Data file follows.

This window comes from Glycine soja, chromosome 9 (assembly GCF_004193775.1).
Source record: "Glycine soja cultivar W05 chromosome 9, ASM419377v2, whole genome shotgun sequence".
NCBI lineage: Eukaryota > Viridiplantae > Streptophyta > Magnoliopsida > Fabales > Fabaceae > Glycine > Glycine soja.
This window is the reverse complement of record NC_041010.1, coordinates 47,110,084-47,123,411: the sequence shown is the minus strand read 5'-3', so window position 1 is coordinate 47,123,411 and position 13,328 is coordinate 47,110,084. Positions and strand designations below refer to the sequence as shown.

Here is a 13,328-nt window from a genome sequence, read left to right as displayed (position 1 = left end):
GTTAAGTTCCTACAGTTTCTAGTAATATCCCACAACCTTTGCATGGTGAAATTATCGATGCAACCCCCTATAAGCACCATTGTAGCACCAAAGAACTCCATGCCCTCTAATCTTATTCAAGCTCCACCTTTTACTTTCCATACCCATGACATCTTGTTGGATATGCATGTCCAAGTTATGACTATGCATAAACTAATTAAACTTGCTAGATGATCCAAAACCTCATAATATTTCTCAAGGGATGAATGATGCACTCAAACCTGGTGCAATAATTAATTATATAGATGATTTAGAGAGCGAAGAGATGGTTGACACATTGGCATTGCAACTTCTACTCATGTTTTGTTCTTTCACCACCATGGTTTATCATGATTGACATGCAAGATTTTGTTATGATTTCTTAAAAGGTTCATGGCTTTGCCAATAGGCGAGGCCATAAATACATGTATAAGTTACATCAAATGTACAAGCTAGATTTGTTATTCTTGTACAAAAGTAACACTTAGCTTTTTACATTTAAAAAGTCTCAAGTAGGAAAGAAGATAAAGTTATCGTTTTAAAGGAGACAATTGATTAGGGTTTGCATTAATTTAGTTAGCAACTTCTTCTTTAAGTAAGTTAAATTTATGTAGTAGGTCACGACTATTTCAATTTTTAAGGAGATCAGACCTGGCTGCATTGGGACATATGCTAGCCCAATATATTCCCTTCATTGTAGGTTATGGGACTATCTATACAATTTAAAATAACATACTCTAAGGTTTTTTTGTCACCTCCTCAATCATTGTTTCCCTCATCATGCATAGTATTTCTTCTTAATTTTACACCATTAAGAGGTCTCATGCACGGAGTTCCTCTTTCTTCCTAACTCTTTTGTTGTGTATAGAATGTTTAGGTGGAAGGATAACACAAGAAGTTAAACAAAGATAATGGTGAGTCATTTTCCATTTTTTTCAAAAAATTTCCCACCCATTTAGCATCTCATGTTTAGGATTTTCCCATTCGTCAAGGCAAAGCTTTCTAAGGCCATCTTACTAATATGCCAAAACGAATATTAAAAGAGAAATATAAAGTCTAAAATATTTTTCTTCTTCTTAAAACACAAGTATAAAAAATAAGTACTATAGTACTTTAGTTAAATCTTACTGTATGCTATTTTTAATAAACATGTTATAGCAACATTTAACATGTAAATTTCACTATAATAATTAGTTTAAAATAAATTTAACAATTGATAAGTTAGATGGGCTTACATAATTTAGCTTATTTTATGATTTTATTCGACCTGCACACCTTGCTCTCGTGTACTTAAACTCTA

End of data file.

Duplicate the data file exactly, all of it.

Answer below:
This window comes from Glycine soja, chromosome 9 (assembly GCF_004193775.1).
Source record: "Glycine soja cultivar W05 chromosome 9, ASM419377v2, whole genome shotgun sequence".
NCBI lineage: Eukaryota > Viridiplantae > Streptophyta > Magnoliopsida > Fabales > Fabaceae > Glycine > Glycine soja.
This window is the reverse complement of record NC_041010.1, coordinates 47,110,084-47,123,411: the sequence shown is the minus strand read 5'-3', so window position 1 is coordinate 47,123,411 and position 13,328 is coordinate 47,110,084. Positions and strand designations below refer to the sequence as shown.

Here is a 13,328-nt window from a genome sequence, read left to right as displayed (position 1 = left end):
GTTAAGTTCCTACAGTTTCTAGTAATATCCCACAACCTTTGCATGGTGAAATTATCGATGCAACCCCCTATAAGCACCATTGTAGCACCAAAGAACTCCATGCCCTCTAATCTTATTCAAGCTCCACCTTTTACTTTCCATACCCATGACATCTTGTTGGATATGCATGTCCAAGTTATGACTATGCATAAACTAATTAAACTTGCTAGATGATCCAAAACCTCATAATATTTCTCAAGGGATGAATGATGCACTCAAACCTGGTGCAATAATTAATTATATAGATGATTTAGAGAGCGAAGAGATGGTTGACACATTGGCATTGCAACTTCTACTCATGTTTTGTTCTTTCACCACCATGGTTTATCATGATTGACATGCAAGATTTTGTTATGATTTCTTAAAAGGTTCATGGCTTTGCCAATAGGCGAGGCCATAAATACATGTATAAGTTACATCAAATGTACAAGCTAGATTTGTTATTCTTGTACAAAAGTAACACTTAGCTTTTTACATTTAAAAAGTCTCAAGTAGGAAAGAAGATAAAGTTATCGTTTTAAAGGAGACAATTGATTAGGGTTTGCATTAATTTAGTTAGCAACTTCTTCTTTAAGTAAGTTAAATTTATGTAGTAGGTCACGACTATTTCAATTTTTAAGGAGATCAGACCTGGCTGCATTGGGACATATGCTAGCCCAATATATTCCCTTCATTGTAGGTTATGGGACTATCTATACAATTTAAAATAACATACTCTAAGGTTTTTTTGTCACCTCCTCAATCATTGTTTCCCTCATCATGCATAGTATTTCTTCTTAATTTTACACCATTAAGAGGTCTCATGCACGGAGTTCCTCTTTCTTCCTAACTCTTTTGTTGTGTATAGAATGTTTAGGTGGAAGGATAACACAAGAAGTTAAACAAAGATAATGGTGAGTCATTTTCCATTTTTTTCAAAAAATTTCCCACCCATTTAGCATCTCATGTTTAGGATTTTCCCATTCGTCAAGGCAAAGCTTTCTAAGGCCATCTTACTAATATGCCAAAACGAATATTAAAAGAGAAATATAAAGTCTAAAATATTTTTCTTCTTCTTAAAACACAAGTATAAAAAATAAGTACTATAGTACTTTAGTTAAATCTTACTGTATGCTATTTTTAATAAACATGTTATAGCAACATTTAACATGTAAATTTCACTATAATAATTAGTTTAAAATAAATTTAACAATTGATAAGTTAGATGGGCTTACATAATTTAGCTTATTTTATGATTTTATTCGACCTGCACACCTTGCTCTCGTGTACTTAAACTCTA